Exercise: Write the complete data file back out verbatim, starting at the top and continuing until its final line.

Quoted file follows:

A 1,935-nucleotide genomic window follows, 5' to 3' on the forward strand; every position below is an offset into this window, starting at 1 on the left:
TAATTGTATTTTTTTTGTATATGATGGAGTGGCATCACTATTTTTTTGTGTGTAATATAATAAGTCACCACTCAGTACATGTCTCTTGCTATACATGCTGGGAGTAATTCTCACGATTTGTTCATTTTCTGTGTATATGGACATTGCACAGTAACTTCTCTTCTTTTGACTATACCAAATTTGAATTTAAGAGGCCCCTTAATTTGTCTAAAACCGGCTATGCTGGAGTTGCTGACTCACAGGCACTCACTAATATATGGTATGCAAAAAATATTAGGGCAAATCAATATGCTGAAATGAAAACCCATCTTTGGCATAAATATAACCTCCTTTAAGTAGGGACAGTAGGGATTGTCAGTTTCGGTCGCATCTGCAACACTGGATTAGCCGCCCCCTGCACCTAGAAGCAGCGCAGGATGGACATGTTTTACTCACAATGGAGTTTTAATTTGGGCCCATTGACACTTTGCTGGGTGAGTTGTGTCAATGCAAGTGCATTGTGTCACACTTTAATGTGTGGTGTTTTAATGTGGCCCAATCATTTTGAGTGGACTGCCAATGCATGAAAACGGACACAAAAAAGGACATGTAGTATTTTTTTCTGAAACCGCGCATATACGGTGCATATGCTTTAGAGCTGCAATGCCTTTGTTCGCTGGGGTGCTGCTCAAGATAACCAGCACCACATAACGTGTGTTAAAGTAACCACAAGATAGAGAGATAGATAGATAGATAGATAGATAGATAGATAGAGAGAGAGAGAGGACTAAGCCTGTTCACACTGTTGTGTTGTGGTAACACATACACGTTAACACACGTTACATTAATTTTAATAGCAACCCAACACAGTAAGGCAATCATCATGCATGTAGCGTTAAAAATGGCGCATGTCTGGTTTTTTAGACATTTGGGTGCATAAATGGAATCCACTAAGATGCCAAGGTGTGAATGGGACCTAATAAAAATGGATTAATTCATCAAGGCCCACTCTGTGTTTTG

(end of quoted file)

A 1,935-nucleotide genomic window follows, 5' to 3' on the forward strand; every position below is an offset into this window, starting at 1 on the left:
TAATTGTATTTTTTTTGTATATGATGGAGTGGCATCACTATTTTTTTGTGTGTAATATAATAAGTCACCACTCAGTACATGTCTCTTGCTATACATGCTGGGAGTAATTCTCACGATTTGTTCATTTTCTGTGTATATGGACATTGCACAGTAACTTCTCTTCTTTTGACTATACCAAATTTGAATTTAAGAGGCCCCTTAATTTGTCTAAAACCGGCTATGCTGGAGTTGCTGACTCACAGGCACTCACTAATATATGGTATGCAAAAAATATTAGGGCAAATCAATATGCTGAAATGAAAACCCATCTTTGGCATAAATATAACCTCCTTTAAGTAGGGACAGTAGGGATTGTCAGTTTCGGTCGCATCTGCAACACTGGATTAGCCGCCCCCTGCACCTAGAAGCAGCGCAGGATGGACATGTTTTACTCACAATGGAGTTTTAATTTGGGCCCATTGACACTTTGCTGGGTGAGTTGTGTCAATGCAAGTGCATTGTGTCACACTTTAATGTGTGGTGTTTTAATGTGGCCCAATCATTTTGAGTGGACTGCCAATGCATGAAAACGGACACAAAAAAGGACATGTAGTATTTTTTTCTGAAACCGCGCATATACGGTGCATATGCTTTAGAGCTGCAATGCCTTTGTTCGCTGGGGTGCTGCTCAAGATAACCAGCACCACATAACGTGTGTTAAAGTAACCACAAGATAGAGAGATAGATAGATAGATAGATAGATAGATAGATAGAGAGAGAGAGAGGACTAAGCCTGTTCACACTGTTGTGTTGTGGTAACACATACACGTTAACACACGTTACATTAATTTTAATAGCAACCCAACACAGTAAGGCAATCATCATGCATGTAGCGTTAAAAATGGCGCATGTCTGGTTTTTTAGACATTTGGGTGCATAAATGGAATCCACTAAGATGCCAAGGTGTGAATGGGACCTAATAAAAATGGATTAATTCATCAAGGCCCACTCTGTGTTTTG